Definition of Shia in English:

Shia

(also Shiah, Shi'a)

noun

  • 1One of the two main branches of Islam, followed especially in Iran, that rejects the first three Sunni caliphs and regards Ali, the fourth caliph, as Muhammad's first true successor.

    Compare with Sunni
    • ‘They are also unintentionally collaborating in the composition of future sagas of Sunni and Shia martyrdom.’
    • ‘Everyone who looks at Iraq sees a nation divided between Shia, Sunni and Kurd communities.’
    • ‘Sunni is the larger branch of Islam, with Shia being the smaller.’
    • ‘His father, Ali, met a similar fate 19 years earlier, and it was this latter deed that gave rise to the great fissure in Islam between Sunni and Shia.’
    • ‘In fact the solidarity between the Sunni and Shia goes further.’
    • ‘The tribes who dominate the town are a combination of Sunni and Shia.’
    • ‘Today, we are still trying to make this Heath-Robinson state work, instead of dividing it into three nations: Kurdish, Sunni and Shia.’
    • ‘It will be drawn from Sunni and Shia, from secular and religious backgrounds, from trade unionists and women's organisations.’
    • ‘This is a religious organisation of Shi'a followers of Islam.’
    • ‘The split between Shia and Sunni arose soon after the death of Islam's founder, Mohammed, in the year 632.’
    • ‘They are divided into two main groups, Shia and Sunni, with different interpretations of the religion.’
    • ‘Understanding the differences between the Sunni and Shi'a Muslims is important.’
    • ‘It is fine to boast of one's Kurdish, Berber, Sunni, or Shia loyalties, but not of pan-Arabism.’
    1. 1.1 A Muslim who adheres to the Shia branch of Islam.
      • ‘I mean, as so many countries in the Middle East are, you have the Kurds in the north and the Sunni and Shia.’
      • ‘For Islam, Sunnis and Shi'as will also be considered as separate groups.’
      • ‘To my surprise, a large number of people have shown up to vote: men and women, Muslims and Christians, Sunnis and Shias.’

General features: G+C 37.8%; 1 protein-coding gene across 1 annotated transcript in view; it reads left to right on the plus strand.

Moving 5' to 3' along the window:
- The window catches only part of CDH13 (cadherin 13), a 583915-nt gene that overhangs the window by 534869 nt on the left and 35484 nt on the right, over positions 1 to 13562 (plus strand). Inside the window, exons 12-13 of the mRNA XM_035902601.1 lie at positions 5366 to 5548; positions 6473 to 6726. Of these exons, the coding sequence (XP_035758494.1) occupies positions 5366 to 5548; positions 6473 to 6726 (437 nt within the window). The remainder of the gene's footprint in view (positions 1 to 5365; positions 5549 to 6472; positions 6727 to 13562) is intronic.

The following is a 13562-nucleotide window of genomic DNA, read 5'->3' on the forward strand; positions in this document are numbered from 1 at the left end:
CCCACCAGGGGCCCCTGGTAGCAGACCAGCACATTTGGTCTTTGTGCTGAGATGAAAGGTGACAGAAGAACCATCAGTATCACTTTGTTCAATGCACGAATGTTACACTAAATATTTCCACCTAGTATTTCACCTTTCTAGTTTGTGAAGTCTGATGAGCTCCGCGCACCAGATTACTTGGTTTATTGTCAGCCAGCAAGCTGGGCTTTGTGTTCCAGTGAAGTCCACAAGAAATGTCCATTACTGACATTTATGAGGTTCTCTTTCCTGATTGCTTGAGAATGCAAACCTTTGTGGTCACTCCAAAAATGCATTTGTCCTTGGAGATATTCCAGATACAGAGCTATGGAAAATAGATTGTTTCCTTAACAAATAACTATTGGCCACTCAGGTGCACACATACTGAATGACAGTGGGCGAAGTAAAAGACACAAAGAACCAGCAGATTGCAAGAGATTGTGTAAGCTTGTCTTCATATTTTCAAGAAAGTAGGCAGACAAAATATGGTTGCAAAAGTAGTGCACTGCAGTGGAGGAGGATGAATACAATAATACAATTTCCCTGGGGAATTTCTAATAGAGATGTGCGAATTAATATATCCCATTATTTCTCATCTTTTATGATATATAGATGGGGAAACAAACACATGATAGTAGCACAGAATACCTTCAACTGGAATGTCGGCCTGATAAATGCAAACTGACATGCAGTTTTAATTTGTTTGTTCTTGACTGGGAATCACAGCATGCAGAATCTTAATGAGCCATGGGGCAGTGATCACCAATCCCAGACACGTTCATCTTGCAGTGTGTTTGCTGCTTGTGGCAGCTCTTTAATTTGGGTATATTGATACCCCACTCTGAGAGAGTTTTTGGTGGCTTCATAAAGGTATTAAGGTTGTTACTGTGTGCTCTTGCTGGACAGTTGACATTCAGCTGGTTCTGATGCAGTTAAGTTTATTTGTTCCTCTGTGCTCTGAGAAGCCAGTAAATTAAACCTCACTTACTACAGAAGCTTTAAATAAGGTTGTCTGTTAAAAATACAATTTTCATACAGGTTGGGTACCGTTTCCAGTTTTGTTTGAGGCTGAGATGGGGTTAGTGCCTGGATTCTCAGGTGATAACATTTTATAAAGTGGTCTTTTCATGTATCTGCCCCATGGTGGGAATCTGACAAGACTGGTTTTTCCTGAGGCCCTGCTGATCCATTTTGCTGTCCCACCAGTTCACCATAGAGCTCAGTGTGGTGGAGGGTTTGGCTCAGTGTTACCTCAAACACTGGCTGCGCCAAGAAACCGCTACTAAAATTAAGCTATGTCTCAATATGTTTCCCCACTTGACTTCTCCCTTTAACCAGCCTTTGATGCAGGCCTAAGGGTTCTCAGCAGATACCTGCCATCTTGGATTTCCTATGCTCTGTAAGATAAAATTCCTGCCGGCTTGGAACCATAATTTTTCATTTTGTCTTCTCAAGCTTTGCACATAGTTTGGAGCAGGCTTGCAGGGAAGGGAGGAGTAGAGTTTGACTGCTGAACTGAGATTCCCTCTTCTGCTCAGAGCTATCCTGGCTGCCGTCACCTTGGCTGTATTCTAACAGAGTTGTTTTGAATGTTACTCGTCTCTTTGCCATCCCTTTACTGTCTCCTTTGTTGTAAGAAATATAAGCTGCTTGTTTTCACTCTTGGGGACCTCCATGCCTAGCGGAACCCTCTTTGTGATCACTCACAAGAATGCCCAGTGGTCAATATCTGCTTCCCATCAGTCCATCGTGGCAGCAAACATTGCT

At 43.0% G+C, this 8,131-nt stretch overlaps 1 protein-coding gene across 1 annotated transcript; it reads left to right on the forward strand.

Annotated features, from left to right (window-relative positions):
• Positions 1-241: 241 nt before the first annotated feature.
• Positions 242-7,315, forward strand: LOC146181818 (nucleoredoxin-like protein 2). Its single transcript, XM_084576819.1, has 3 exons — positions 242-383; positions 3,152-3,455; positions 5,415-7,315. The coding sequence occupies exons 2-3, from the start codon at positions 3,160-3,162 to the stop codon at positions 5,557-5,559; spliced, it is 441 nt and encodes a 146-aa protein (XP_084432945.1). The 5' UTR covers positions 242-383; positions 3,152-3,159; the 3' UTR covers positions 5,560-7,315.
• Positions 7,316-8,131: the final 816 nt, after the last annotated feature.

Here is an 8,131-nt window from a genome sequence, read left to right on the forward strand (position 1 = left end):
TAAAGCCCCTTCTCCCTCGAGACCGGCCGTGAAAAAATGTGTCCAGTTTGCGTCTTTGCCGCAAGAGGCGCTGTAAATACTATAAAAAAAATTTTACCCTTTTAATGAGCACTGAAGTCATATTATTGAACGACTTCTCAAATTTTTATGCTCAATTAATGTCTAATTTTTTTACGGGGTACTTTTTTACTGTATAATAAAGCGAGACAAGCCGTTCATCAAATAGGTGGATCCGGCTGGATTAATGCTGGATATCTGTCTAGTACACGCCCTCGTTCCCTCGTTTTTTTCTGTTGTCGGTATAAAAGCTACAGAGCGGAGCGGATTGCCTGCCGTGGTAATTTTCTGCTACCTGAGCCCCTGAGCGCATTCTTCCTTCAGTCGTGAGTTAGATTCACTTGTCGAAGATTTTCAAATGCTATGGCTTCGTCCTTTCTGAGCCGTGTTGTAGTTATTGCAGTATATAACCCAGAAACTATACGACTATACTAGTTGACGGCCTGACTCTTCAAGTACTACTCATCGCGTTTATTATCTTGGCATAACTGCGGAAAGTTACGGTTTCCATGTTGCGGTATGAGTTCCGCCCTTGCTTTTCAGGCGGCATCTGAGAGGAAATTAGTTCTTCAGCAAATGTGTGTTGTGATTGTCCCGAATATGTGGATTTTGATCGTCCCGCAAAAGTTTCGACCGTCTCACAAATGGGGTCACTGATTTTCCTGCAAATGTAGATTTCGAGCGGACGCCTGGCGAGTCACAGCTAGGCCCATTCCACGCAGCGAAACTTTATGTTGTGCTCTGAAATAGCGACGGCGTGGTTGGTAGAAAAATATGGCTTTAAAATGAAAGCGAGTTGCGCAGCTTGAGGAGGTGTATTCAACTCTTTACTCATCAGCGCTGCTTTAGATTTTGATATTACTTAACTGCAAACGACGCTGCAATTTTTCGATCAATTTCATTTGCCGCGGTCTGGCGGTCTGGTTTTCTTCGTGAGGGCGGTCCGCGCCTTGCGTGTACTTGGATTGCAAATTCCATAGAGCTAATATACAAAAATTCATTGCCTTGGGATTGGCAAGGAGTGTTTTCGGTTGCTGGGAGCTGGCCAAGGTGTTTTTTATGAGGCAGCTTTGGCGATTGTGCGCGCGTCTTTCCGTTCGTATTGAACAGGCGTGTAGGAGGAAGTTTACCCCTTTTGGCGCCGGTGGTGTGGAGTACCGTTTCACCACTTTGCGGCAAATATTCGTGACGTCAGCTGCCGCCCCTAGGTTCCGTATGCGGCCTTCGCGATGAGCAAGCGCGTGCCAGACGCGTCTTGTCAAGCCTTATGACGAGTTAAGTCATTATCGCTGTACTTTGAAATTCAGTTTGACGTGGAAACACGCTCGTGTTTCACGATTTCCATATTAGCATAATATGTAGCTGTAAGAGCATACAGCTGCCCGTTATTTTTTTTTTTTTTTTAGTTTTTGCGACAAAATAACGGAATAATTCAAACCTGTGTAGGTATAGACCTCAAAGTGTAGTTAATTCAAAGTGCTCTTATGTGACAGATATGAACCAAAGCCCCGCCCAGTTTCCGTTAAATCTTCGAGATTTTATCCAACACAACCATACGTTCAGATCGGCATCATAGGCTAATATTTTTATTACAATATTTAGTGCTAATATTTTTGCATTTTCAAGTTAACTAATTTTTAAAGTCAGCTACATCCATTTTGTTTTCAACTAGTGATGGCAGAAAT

• ‘Some are atheists, some are secular; even religious Shia did not all follow the same leader.’
      • ‘The Shias to whom the Masjid belonged would have happily given up their claim to the Masjid but our secularists would have none of that.’
      • ‘He said that it is common that Sunnis offer Namaz in Masjids constructed by Shias and vice versa.’
      • ‘What is the best way to guarantee Shia and Sunni alike are included in the social-political nexus, and to ensure that the region grows economically?’
      • ‘They were at pains to point out the integration of Sunni and Shia, whether by marriage or by tribe.’
      • ‘Leaving aside the division of Islam into two broad communities of Shia and Sunni, there are national differences which influence the thinking of individual Muslims.’
      • ‘There is distrust between Shi'a and Sunni, between secularists, conservatives and Islamists, and between tribes and clans.’
      • ‘Modernly, such a zone would be both wildly provocative to both Sunnis and central Iraqi Shia and also geopolitically tempting for Iran to get involved.’
      • ‘You have Baathists, Islamists, Sunnis, Shias, sometimes you also have Kurds.’
      • ‘He stressed that today there was an immediate need for unity between Shias and Sunnis.’
      • ‘Relations between Shias and Sunnis have been strained for much of Muslim history.’
      • ‘In 1917-20 it took the British three years to unite the Sunni and Shia against them.’
      • ‘For the Kurds the effective veto is seen as a protection against any attempt by Shias to impose Sharia law.’
      • ‘Would Kurd sit in moral judgment on Sunni, Shia on Kurd, exiles on those who stayed and suffered?’
      • ‘If they don't, it may finally trigger a full-scale uprising of both Sunni and Shia.’
      • ‘The Shi'as were ruthlessly suppressed and they retreated to Persia, joining with the local groups of Shi'a and eventually forming their own state under the Safavid Shahs.’
      • ‘Lebanon has been divided in so many ways: between left and right, between Shia and Sunni, Christian and Druse.’

Origin

Early 17th century: from Arabic šī‘a ‘party (of Ali)’.

Pronunciation

Shia

/ˈʃiˌɑ//ˈSHēˌä/